In the not too distant future, Internet search engines and social networks will have access to data that will allow users to see in real-time the items sitting on a local store's shelves or the dishes sizzling in a neighborhood restaurant's kitchen.
But we're not quite there yet. As it exists today, local search faces a fundamental limitation -- that at least one data-focused startup hopes to overcome.
"It's great that we can now quickly find the nearest coffee shop on our mobile phone or look up the opening hours for a nearby shoe repair," says Rene Reinsberg, the co-founder and CEO of Boston-based Locu. "But what about what that small business has to offer?"
The reality of Reinsberg's rhetorical may not hit you until you consider a hypothetical. Say you're on a Sunday stroll through a neighborhood in New York's West Village when you suddenly start craving a bloody mary.
But not just any bloody mary will do. You want a homemade one, with clam juice, that is less than $15. So you whip out your phone and Google "bloody mary" plus "West Village" and the search engine spits out a list of local bars and restaurants that serve bloody marys. But the list of blue links that turn up is hardly helpful. By the time you use the search results to retrieve information on pricing and ingredients, having sifted through numerous Yelp reviews, menu platforms and sites of local restaurants and bars, with their clunky online menus, you're just about ready to settle for a can of tomato juice and a couple nips of vodka from the corner store.
Why can't Google, Facebook or any other local search tool just do the sifting for you and spit out a list of local bloody marys -- rather than a list of local businesses -- so you can quickly decide which clam-infused cocktail is best for you?
The reason is that, behind the scenes, there's no comprehensive database from which search engines can pull real-time menu data for the millions of restaurants and bars in the United States.
"We've been working on menus for more than two years now," says Shashi Seth, Yahoo's senior vice president of search and marketplaces. "This can't be done by people. You have to do this algorithmically and you have to do the type of indexing, crawling and understanding of elements that search engines employ."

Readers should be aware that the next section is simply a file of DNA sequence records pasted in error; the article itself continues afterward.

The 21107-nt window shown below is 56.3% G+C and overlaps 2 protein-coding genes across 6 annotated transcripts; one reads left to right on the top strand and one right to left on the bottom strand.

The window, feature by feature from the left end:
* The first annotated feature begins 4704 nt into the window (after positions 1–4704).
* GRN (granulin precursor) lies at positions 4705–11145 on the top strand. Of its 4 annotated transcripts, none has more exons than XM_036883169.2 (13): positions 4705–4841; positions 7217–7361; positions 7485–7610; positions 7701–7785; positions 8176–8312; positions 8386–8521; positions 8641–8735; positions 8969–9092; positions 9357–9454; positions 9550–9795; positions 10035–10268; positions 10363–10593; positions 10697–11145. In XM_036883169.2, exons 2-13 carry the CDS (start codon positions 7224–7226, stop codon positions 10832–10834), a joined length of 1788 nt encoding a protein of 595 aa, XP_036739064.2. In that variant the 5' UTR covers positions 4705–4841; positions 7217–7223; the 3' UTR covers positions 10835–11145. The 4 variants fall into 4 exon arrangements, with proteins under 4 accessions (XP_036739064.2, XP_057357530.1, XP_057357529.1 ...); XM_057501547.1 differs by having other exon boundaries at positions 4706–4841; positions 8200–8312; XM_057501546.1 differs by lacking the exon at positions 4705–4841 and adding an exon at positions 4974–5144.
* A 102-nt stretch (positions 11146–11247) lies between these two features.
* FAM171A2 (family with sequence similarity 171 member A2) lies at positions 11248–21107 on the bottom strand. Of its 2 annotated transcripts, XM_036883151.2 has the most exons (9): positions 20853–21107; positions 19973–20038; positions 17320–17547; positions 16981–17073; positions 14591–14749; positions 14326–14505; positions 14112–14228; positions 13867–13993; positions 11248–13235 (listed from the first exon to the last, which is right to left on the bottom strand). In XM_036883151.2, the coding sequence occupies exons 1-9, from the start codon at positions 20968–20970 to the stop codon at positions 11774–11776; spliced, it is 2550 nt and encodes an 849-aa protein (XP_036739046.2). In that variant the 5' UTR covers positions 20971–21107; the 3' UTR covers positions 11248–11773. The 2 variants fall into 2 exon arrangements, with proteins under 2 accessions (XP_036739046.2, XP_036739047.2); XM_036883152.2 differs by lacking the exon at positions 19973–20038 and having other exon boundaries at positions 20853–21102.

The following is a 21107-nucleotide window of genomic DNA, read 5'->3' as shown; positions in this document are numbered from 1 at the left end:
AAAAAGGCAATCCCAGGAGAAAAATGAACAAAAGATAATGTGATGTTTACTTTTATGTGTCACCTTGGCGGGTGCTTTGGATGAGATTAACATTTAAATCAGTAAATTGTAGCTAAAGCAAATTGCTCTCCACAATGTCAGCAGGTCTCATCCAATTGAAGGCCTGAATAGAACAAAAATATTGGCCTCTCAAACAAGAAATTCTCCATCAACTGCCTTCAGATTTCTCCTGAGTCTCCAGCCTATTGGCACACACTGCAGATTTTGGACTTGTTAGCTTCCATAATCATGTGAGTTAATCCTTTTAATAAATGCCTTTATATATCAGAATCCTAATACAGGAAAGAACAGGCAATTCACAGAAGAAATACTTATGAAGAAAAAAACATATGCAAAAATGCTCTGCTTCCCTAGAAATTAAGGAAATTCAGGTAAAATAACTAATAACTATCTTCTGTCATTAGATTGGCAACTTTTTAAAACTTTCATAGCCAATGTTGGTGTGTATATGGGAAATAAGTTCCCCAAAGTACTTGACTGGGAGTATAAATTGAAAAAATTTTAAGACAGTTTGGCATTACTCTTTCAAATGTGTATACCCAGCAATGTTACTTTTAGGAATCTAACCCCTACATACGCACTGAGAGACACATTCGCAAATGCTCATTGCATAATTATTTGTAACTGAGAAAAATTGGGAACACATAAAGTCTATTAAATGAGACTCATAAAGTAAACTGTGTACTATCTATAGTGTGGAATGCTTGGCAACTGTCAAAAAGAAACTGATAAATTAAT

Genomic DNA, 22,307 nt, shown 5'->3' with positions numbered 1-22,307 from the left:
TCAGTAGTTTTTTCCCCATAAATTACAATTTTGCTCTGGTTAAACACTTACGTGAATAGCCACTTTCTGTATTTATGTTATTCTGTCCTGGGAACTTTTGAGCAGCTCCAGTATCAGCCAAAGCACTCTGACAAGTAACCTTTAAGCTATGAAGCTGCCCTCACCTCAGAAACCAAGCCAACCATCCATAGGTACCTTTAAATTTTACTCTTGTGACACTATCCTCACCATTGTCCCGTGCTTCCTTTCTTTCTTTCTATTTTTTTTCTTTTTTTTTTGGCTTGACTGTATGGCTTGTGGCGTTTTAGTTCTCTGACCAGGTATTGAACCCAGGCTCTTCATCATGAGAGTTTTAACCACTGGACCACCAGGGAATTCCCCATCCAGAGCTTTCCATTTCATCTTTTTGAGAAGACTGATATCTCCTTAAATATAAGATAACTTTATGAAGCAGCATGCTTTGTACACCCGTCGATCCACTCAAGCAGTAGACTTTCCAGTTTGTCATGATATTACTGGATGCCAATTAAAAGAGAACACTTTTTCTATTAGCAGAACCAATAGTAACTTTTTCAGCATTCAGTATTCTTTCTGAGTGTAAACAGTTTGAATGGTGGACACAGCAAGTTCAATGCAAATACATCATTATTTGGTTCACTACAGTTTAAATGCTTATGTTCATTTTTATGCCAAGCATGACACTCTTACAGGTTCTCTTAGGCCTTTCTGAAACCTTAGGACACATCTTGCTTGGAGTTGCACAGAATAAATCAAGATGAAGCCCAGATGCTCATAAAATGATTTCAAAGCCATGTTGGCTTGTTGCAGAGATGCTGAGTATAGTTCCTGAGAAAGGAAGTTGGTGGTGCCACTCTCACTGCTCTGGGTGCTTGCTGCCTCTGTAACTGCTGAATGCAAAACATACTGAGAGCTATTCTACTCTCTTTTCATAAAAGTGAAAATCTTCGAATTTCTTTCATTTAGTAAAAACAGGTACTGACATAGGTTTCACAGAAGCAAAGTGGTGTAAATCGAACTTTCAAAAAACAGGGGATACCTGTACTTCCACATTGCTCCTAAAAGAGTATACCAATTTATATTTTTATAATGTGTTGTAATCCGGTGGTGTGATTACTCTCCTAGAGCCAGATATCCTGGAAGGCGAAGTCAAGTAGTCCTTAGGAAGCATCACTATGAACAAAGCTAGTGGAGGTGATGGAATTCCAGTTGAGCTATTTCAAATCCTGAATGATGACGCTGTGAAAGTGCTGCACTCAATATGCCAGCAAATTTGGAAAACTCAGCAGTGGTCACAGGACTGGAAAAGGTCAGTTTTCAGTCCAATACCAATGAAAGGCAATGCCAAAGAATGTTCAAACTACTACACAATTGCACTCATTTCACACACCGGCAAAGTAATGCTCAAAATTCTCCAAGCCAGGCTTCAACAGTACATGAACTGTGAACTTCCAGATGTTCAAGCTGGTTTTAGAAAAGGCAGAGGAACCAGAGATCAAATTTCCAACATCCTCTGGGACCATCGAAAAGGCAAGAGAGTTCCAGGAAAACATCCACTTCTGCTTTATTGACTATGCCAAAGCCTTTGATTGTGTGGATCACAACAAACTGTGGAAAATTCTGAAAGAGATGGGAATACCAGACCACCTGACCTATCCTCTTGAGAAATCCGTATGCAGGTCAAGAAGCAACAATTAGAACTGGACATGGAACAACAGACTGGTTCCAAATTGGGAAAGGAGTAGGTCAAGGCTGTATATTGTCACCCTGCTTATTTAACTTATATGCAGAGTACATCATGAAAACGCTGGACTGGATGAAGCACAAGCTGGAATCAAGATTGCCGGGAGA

That's where Locu hopes to step in. "It's the missing piece in local search," says Reinsberg, who believes his startup has a solution: Patent-pending technologies that will use machine learning to "create the world's largest repository of semantically annotated real-time small-business offerings."
Translation: Locu has invented an efficient way to build digital streams of interconnected small-business data that can make local search engines a lot smarter. The hope: Local merchants will have a more effective way to showcase their offerings and consumers can find exactly what they want.
If Reinsberg explains Locu in uber-technical terms, it may be because his startup was originally born in an MIT lab under the auspices of tech legend Tim Berners-Lee, who created the world's first Web browser and server in 1990. Last Fall, in a data course taught by Berners-Lee, Reinsberg, then an MBA candidate, teamed up with his current partners -- one other MBA and two computer science PhDs -- to compete in an in-class business-plan competition. They took home first prize, and with a nod of approval from one of the inventors of the Web, set out to launch Locu upon graduating in the spring.